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Real Estate Capital USA: Why lenders are tilting toward New Jersey’s niche industrial markets

Sectors such as cold storage and pharmaceutical warehouses are seeing an uptick in demand.

by Anna-Marie Beal

New Jersey’s industrial market has long been a favorite for its proximity to ports, airports and major highway system. But vigorous interest rate hikes, inflation and softening valuations mean lenders and borrowers are rethinking their strategies to pivot toward niches within the sector, with the thesis that these opportunities can be easier to finance and offer diversification.

Greek Development, an East Brunswick, New Jersey-based manager, is one such player looking to increase its focus on niche sectors. It is considering cold storage, pharmaceutical warehouses, and properties where there is a chance to remediate an environmental problem.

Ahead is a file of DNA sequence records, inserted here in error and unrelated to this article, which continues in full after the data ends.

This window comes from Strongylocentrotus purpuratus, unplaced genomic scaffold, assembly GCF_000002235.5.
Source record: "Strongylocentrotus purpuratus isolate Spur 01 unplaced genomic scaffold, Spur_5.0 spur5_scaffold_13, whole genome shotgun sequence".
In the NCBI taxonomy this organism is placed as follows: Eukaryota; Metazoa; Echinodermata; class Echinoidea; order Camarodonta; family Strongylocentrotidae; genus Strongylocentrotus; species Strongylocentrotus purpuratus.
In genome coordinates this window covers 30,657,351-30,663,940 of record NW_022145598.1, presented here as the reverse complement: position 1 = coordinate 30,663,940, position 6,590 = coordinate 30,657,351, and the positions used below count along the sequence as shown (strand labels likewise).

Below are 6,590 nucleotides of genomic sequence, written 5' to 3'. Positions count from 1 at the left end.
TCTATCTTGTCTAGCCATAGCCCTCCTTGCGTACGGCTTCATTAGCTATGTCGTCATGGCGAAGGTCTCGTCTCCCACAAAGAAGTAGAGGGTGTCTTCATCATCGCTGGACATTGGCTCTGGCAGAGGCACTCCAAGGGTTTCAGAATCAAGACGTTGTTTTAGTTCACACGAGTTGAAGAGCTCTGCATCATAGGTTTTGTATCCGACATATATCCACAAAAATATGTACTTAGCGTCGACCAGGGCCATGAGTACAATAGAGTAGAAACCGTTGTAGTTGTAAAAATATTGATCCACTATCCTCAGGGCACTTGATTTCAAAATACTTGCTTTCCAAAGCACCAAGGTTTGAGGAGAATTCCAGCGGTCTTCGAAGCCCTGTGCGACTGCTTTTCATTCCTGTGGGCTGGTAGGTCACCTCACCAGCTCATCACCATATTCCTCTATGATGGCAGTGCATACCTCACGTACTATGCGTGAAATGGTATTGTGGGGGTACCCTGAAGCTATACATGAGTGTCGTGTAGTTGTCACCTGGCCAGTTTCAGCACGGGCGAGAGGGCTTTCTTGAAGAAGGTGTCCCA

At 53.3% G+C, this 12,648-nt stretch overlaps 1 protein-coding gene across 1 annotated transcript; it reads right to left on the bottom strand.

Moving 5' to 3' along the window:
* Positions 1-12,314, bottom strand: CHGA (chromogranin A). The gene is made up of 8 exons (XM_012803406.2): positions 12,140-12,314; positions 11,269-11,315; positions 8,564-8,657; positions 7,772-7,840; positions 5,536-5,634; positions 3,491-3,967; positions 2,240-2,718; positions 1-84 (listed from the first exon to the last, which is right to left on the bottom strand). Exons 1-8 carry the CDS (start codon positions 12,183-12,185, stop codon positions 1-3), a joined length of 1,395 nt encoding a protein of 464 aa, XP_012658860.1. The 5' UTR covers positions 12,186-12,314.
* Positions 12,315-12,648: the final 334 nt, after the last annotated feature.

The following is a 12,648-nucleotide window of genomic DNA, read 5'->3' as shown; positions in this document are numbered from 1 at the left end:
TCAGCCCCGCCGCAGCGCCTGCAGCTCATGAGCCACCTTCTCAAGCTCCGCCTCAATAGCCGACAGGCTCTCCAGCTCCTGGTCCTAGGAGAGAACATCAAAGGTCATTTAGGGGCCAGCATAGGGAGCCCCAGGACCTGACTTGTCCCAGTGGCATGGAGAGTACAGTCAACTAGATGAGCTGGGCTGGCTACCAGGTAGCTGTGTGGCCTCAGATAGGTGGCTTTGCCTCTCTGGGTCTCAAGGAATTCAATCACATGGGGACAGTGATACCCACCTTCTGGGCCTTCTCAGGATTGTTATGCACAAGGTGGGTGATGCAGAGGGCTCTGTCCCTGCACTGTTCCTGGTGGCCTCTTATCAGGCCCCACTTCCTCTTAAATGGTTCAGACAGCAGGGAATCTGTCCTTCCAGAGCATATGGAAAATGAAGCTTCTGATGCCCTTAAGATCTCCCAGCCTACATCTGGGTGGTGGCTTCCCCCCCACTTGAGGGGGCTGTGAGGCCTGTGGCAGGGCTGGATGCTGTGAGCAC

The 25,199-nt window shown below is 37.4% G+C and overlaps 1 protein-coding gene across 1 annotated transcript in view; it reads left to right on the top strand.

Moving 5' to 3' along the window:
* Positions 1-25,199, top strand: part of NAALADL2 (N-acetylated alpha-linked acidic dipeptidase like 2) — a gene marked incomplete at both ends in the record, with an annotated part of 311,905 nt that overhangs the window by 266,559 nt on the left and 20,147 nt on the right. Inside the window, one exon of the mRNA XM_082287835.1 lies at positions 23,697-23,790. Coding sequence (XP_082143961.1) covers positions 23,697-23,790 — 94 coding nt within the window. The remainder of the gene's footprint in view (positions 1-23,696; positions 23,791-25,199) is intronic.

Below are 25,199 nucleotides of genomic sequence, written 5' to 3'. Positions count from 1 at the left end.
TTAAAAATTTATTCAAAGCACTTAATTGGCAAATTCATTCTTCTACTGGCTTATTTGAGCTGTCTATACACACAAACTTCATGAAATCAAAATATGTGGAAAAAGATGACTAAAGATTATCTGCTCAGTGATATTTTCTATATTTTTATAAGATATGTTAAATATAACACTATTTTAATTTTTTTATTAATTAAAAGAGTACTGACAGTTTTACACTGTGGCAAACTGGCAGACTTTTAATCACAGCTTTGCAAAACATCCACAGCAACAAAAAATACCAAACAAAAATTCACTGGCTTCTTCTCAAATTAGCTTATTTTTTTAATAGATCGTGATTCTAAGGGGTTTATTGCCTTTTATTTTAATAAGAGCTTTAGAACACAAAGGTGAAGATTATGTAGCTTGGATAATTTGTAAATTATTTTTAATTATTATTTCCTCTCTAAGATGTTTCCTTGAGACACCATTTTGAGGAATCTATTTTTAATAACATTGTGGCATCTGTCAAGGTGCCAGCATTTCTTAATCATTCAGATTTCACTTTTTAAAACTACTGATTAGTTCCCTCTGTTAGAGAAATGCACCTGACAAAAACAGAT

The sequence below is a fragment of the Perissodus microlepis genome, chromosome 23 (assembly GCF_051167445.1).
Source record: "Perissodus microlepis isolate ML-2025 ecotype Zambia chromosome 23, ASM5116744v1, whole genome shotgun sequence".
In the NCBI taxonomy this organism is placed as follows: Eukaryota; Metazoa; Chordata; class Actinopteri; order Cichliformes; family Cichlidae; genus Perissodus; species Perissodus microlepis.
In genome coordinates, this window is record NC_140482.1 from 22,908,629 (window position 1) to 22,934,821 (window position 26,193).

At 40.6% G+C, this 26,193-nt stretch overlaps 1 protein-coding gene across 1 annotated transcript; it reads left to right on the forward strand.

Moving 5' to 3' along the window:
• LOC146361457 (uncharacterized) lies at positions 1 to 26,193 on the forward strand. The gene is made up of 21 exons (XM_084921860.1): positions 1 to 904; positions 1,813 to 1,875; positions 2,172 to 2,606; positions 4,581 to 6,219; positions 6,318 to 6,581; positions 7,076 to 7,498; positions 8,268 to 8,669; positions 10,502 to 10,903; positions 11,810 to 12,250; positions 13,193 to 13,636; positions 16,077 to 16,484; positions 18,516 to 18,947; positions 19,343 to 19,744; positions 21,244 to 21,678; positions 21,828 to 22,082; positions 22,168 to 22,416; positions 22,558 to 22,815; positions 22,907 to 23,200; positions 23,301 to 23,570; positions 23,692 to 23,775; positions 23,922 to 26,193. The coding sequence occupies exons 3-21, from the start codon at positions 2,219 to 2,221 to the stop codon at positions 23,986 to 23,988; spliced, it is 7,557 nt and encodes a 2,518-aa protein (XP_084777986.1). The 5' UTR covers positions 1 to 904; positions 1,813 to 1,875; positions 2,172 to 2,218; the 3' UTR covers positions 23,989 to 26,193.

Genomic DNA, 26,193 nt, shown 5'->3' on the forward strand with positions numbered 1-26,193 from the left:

“In this environment, the capital markets have been fluctuating and there is a lot of nervousness, especially in the lending community for construction debt,” says managing partner David Greek. “Last year, there was certainly a record level – some might even call it a euphoric level – of investor interest in the industrial space, especially in development projects.”

This year, that interest has been moderated due to concerns over the macro economy, inflation and rising interest rates.

“This is resulting in short-term volatility with industrial deals trading for about 2 percent cap rates,” Greek says. “[Combine this with] the cost of debt being significantly higher than 3 percent. [This] has caused people to rethink pricing on assets, especially larger assets, where debt is required. There is a pretty direct correlation between the price of an asset and the cost of debt.”

According to mid-year data from MSCI, US transaction volume in the industrial sector fell 63 percent year-over-year from August 2021.

But cold storage is a niche within the broader industrial sector increasingly entering investors’ radars. Earlier this month, UBS Asset Management and PGGM teamed up to build a $700 million cold storage build-to-suit platform. The venture will target the development of state-of-the-art cold storage facilities, focusing on major food and transportation centers across the US.